Scientists invent 'transparent wood' in search for eco-friendly building material

(The Guardian, 3 Apr 2019) New material could replace plastic or glass in construction of energy-efficient homes.

In an era of glass and steel construction, wood may seem old-school. But now researchers say they have given timber a makeover to produce a material that is not only sturdy, but also transparent and able to store and release heat.

The researchers say the material could be used in the construction of energy-efficient homes, and that they hope to develop a biodegradable version to increase its eco-friendly credentials as an alternative to plastic, glass or even cement.

“We prepared a material that is multifunctional – it can transmit light very well and also it can store heat. We combined these two functions in a single material,” said Céline Montanari of the KTH Royal Institute of Technology in Stockholm. Montanari is presenting the work at the spring national meeting of the American Chemical Society in Orlando.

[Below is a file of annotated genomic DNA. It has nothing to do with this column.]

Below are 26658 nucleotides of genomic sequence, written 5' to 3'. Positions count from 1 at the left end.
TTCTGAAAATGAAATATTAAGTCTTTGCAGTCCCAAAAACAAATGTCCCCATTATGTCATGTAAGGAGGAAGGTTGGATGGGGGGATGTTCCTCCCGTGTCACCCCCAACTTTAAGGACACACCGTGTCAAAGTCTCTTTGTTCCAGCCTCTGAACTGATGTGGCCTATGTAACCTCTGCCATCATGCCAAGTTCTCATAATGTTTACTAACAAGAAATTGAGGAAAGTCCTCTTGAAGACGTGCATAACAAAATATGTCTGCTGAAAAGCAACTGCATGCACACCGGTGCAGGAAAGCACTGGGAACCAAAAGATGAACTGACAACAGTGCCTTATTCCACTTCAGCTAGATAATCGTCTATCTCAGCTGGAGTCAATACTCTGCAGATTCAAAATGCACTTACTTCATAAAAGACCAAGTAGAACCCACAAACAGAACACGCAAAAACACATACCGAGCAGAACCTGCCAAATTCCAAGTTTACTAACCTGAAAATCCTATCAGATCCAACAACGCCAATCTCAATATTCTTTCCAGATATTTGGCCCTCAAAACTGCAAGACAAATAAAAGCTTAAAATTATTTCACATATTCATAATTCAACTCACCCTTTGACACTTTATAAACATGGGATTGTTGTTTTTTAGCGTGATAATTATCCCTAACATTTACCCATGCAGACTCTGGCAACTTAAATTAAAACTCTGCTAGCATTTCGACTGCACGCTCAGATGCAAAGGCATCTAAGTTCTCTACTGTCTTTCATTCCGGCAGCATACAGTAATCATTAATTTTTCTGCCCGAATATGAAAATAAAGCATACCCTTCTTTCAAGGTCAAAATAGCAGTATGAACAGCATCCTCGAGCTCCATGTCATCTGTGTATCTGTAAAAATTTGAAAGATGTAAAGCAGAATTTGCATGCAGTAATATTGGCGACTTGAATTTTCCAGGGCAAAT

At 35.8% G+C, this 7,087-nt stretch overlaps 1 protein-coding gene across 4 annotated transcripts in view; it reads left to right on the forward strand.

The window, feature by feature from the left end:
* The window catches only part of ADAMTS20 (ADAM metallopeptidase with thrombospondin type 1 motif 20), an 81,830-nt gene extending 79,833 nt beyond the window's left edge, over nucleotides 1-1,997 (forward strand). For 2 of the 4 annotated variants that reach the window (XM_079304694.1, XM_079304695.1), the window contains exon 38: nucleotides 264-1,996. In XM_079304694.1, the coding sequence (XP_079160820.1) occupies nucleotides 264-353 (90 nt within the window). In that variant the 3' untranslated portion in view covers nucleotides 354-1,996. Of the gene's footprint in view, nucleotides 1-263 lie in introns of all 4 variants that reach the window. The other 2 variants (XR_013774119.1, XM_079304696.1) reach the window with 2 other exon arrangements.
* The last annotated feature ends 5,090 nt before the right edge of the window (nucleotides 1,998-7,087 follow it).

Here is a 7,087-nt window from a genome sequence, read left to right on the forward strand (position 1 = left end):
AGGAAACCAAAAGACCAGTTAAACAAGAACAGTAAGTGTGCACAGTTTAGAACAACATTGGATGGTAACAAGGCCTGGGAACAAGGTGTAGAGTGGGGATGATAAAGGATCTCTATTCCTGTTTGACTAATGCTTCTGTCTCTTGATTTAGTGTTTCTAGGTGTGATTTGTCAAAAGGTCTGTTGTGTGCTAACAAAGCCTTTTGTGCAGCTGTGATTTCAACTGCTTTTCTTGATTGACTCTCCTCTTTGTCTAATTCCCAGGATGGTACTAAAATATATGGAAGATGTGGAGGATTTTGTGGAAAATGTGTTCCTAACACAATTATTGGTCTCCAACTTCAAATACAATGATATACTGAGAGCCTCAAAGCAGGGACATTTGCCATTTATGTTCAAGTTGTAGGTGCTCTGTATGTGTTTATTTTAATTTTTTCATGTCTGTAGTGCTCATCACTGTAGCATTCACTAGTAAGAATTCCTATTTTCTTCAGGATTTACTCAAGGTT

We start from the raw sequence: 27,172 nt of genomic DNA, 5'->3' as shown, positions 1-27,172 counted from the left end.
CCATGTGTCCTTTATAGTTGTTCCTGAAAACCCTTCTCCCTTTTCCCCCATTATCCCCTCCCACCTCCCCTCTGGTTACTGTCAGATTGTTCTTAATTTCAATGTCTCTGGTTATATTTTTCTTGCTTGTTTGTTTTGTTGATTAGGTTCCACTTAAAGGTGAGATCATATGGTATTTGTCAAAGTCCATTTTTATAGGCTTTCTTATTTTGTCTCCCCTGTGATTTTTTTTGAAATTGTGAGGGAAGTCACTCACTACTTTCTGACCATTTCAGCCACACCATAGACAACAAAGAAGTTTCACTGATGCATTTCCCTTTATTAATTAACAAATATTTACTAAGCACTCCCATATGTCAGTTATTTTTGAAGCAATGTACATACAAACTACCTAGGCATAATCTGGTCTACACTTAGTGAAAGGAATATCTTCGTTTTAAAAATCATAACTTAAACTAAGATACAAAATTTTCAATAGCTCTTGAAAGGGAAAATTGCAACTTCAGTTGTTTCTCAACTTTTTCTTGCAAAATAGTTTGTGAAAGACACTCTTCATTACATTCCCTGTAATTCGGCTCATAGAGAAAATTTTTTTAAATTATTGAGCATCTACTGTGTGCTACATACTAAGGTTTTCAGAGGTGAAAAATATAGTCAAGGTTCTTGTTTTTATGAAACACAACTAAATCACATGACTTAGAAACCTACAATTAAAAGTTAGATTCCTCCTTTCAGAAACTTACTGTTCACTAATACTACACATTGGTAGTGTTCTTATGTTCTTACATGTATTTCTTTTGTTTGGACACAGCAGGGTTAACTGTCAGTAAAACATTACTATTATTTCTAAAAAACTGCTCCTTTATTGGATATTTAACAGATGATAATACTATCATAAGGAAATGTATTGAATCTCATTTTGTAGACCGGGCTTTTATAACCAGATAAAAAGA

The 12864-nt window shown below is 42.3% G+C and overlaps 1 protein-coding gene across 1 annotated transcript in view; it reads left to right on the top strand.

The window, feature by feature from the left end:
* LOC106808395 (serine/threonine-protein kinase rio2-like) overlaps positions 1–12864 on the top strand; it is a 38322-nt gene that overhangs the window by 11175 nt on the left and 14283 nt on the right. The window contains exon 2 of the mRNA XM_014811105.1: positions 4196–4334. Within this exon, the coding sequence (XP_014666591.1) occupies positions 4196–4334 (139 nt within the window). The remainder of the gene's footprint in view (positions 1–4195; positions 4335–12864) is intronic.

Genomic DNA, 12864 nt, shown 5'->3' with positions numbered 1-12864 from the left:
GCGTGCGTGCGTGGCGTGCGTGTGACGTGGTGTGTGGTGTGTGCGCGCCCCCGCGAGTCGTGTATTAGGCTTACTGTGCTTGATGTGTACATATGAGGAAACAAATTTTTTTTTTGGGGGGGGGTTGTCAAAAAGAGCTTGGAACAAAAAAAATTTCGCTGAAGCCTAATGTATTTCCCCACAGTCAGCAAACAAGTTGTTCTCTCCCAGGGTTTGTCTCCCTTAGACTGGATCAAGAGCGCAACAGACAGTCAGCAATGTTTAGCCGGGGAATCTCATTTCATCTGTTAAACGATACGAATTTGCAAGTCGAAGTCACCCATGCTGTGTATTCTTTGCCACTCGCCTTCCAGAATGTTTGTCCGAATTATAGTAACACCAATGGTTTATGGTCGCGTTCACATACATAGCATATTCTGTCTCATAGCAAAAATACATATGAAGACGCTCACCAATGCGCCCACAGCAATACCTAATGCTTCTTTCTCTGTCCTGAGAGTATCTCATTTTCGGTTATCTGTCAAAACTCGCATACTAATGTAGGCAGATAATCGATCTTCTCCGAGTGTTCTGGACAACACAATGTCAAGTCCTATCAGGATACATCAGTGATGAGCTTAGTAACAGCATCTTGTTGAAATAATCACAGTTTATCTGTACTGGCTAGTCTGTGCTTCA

To produce the material, the team built on previous work in which they took balsa wood and removed its lignin – a component of wood that gives it strength and colour. Acrylic, which is non-biodegradable and water-repellent, was introduced into the remaining tissues where it filled both the tiny pores left by the removal of lignin and the hollow vessels that carried water in the tree. That, said Montanari, not only helped maintain the wood’s structure but also restored its strength and improved its optical properties. The upshot was a frosted-looking wood-based material.

In the latest work the acrylic was mixed with another substance called polyethylene glycol, which permeates wood well. Crucially, polyethylene glycol also has another feature: when it is heated it absorbs energy and melts, but when temperatures fall it hardens, releasing energy in the process. The team say this property means their wood-based material, which goes from semi-transparent to transparent when warmed, could be used to make buildings more energy-efficient, with energy captured from the sun during the day released later into the interior.

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The Guardian, 4 Apr 2019: Scientists invent 'transparent wood' in search for eco-friendly building material